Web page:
Nothing really. If you’ve noticed I’ve been away the last three days I was in Madison Wisconsin doing this years’ Ironman. I knew I most likely didn’t train properly for the big event despite my hour and a half of daily training. Fortunately, I’m in pretty decent overall shape. We’ll start by saying I was 1.5 hours over what I expected to do. I finished in approx 15.5 hours (5 hours less than co writer Tucker’s Ironman in Florida and yes only Ironmen and future Ironmen writers here). My 2.4 miles swim went OK but the bike, oh the bike, took a lot out of me.
To be successful at anything you do requires proper training and preparation. Getting familiar with something even though you’ve never done it. You have to at least fake your mind into a “been there, done that” mentality. Your mind and body are very protective. They will shut you down at the first sign of stress. They don’t want you to hurt yourself. It’s the reason you pass out when you’re short of air and why lactic acid builds up. It wants you to quit. You have to train both mentally and physically to get past that. But…
I didn’t expect 88 degrees and some pretty big hills in Madison. I had heard the hills could get pretty nasty up in Wisconsin. I’m not sure if you’ve been to Central Illinois but we don’t really have hills. We have overpasses and that’s about it. Our sledding hills are piles of dirt left over from building the football stadium. Madison’s were real. Real hard. 112 miles of hills that had me going up in Granny gear and flying down at 38 mph were tougher than I imagined. But that’s not what killed me. It was more the sun. The sun beat down on me like I was standing in the middle of a satellite dish. This caused me to drink a ton of water but I had trouble digesting solids. The solids necessary for the run
Once I was to the run I was done. I felt sick and tired and wanted to just lay down. I couldn’t really eat anything and I was facing 5 hours or walking. But I came there to finish so I walked. I walked as fast as I could but I walked. And I finished. Those may say it’s an idiotic sport overall but what’s life without pushing yourself into uncomfortable positions? Those uncomfortable positions make you stronger both mentally and physically. While I may not have been in good enough shape to do well, I am in good enough shape to work out in the morning, work hard all day at the nursery, and then come home and spend time with the family and work on my domain company and not be exhausted each day.
One of my favorite part of being at the Ironman was being surrounded by winners. Every single participant had a drive that a normal person doesn’t have. While I don’t know any of them, I can almost guarantee they are more successful at their careers and life merely from the standpoint of what it took to train and compete in this race. Almost every single one was outgoing, confident, and mentally healthy. I received smiles, high fives, and even hugs from guys at the end I had never met. I’m sure they were all like me and received a combination of congrats and “that’s more than I exercised all of last year” and Chris’ “I moved a couch and was completely exhausted, thought of you” the next day.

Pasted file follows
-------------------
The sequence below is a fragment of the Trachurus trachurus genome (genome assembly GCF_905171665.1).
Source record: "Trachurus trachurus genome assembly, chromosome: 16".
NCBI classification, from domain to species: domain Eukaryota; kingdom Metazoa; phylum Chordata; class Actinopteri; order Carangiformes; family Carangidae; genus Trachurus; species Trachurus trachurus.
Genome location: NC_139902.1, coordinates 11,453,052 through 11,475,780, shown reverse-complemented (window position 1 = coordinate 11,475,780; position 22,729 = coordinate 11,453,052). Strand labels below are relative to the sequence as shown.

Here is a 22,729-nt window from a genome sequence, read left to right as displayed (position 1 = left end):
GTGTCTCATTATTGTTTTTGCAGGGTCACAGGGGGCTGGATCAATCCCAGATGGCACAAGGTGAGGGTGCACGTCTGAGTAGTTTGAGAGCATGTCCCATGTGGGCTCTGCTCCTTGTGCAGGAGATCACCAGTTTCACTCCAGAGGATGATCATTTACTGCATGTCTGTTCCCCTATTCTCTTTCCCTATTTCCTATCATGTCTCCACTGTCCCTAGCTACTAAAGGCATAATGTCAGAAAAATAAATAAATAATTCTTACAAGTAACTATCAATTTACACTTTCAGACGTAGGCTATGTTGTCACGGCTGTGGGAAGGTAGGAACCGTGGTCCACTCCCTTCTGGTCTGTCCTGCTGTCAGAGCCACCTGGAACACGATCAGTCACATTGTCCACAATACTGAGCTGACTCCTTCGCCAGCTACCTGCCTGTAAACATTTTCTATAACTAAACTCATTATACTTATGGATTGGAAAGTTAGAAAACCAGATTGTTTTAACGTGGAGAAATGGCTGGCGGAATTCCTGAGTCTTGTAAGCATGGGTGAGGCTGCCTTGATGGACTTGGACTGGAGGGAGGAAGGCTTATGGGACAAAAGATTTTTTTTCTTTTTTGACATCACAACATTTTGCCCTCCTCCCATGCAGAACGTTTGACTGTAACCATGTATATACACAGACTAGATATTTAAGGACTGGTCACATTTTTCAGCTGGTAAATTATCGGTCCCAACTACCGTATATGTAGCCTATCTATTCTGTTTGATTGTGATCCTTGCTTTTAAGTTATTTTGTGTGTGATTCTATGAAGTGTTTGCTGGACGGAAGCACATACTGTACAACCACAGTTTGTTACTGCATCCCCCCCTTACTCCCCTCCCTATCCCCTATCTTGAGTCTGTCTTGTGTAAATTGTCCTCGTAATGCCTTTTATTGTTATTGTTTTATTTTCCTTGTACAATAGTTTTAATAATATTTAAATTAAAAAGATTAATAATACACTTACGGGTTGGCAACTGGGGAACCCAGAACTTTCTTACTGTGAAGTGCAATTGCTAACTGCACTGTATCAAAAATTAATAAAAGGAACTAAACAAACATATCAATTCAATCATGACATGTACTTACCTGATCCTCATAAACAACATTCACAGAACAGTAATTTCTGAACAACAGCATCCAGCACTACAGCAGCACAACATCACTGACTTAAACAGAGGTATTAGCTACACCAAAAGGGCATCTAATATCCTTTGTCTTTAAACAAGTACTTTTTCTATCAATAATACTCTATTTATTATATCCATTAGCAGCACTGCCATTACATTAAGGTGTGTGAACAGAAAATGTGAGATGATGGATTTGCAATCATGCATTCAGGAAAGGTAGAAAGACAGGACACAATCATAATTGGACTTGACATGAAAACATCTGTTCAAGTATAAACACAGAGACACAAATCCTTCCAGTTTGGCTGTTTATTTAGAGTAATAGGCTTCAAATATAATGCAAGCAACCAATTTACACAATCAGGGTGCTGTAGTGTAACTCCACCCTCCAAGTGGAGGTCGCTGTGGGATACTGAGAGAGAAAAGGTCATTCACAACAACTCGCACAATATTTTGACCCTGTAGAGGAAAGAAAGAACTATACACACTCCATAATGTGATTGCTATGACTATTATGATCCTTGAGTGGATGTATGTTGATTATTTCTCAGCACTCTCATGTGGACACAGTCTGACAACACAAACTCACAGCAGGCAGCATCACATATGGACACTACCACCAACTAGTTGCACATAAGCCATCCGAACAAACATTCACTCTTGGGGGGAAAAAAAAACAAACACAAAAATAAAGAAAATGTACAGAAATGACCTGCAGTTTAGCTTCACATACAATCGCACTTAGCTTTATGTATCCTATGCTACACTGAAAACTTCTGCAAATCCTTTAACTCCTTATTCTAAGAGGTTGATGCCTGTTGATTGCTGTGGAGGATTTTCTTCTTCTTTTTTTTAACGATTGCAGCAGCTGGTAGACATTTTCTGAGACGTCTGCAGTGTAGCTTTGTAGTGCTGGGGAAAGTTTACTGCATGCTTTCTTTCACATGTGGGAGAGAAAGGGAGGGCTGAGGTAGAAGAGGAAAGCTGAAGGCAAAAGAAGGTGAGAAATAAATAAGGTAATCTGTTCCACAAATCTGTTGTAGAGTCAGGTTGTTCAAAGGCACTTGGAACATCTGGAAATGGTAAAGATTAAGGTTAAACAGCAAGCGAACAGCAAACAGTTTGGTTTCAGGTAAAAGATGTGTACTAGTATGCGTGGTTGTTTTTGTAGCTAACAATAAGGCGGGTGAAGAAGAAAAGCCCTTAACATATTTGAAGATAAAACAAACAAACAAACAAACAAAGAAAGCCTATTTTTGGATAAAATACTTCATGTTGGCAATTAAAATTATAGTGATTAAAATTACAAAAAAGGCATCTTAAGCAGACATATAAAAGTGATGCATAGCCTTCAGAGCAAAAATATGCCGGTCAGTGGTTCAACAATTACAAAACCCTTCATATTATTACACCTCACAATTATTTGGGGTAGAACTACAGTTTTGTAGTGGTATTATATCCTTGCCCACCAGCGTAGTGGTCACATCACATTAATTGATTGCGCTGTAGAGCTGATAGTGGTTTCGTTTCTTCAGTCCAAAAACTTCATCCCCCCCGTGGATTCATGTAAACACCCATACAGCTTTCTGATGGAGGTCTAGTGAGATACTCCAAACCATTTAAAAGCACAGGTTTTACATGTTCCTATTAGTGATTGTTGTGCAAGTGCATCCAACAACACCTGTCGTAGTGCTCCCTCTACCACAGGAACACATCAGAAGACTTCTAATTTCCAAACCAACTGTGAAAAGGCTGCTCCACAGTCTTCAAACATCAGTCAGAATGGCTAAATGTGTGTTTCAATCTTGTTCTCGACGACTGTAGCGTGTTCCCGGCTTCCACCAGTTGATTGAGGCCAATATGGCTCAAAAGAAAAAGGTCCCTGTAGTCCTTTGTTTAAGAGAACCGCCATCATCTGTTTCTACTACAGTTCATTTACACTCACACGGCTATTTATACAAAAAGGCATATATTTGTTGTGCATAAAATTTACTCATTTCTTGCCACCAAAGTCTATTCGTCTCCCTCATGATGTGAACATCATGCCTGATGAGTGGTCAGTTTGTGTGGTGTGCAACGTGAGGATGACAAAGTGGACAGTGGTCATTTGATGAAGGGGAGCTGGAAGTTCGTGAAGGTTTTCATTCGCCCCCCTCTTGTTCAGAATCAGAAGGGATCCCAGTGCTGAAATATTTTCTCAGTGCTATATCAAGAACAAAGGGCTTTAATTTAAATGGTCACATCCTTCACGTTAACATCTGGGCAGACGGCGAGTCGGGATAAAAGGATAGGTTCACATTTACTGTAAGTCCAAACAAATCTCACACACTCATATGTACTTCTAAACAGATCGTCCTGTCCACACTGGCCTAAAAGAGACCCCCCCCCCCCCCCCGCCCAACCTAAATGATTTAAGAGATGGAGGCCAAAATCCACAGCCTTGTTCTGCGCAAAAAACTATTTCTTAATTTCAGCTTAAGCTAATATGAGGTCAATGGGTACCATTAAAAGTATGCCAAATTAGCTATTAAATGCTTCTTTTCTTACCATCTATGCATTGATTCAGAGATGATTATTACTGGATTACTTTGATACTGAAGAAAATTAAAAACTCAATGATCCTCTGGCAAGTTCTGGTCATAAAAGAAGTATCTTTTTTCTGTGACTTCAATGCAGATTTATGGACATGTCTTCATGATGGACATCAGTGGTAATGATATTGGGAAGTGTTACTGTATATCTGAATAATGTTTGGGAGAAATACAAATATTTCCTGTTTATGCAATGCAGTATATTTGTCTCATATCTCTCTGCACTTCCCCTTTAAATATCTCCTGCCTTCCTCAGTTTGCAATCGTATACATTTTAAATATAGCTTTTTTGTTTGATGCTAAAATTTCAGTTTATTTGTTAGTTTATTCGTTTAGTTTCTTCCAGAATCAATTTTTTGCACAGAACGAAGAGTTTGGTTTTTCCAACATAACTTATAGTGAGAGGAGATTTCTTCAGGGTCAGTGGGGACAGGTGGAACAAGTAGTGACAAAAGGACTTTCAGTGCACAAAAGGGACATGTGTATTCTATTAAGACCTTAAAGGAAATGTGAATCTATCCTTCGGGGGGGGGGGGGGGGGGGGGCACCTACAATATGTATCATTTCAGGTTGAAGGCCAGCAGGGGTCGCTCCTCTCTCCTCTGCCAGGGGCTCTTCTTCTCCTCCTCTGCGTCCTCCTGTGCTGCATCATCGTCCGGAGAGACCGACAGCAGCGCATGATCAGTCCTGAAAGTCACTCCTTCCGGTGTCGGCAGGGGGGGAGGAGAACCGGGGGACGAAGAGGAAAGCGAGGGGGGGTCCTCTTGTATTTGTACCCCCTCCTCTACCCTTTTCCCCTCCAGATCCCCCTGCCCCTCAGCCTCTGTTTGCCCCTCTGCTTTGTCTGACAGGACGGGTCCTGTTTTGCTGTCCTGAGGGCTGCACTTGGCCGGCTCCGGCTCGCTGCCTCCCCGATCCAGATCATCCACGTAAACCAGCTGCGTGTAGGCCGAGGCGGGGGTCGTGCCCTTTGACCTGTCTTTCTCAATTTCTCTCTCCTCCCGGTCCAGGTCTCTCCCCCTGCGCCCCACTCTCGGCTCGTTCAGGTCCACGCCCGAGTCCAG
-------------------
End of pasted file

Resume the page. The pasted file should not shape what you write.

While I’m not saying go do an Ironman. I am saying push yourself to an uncomfortable place every once in a while. Try new things in business or in life. Perhaps take just a little more risk than you normally would. Invest in something that you know is a good investment but it’s a bit more than you’ve normally spent. Make yourself exhausted. Give yourself an experience that when it’s all said in done your mind will know. “Been there, done that”, everything is going to be OK and let’s keep going.
And the best moment of all wasn’t finishing, it was having my Mom there for every step. She told me she may come up but I wasn’t sure. I’m not sure how she did it but she greeted me at every single change point. I get out of the swim to go to the bike, there was Mom yelling “Go Shane”. I get off the bike after 7 hours and not a soul in sight, there’s my Mom. “You feeling OK?” she says to me. And of course she’s waiting with open arms at the finish. Ten o’clock at night. She’s got to drive 3 hours and get to work the next morning but she waited up for me despite my taking 3 hours longer than expected. And she didn’t even care one bit. What little disappointment I had coming across the finish was quickly erased when I saw the pride she had for me. If that’s not worth punishing yourself for, nothing is.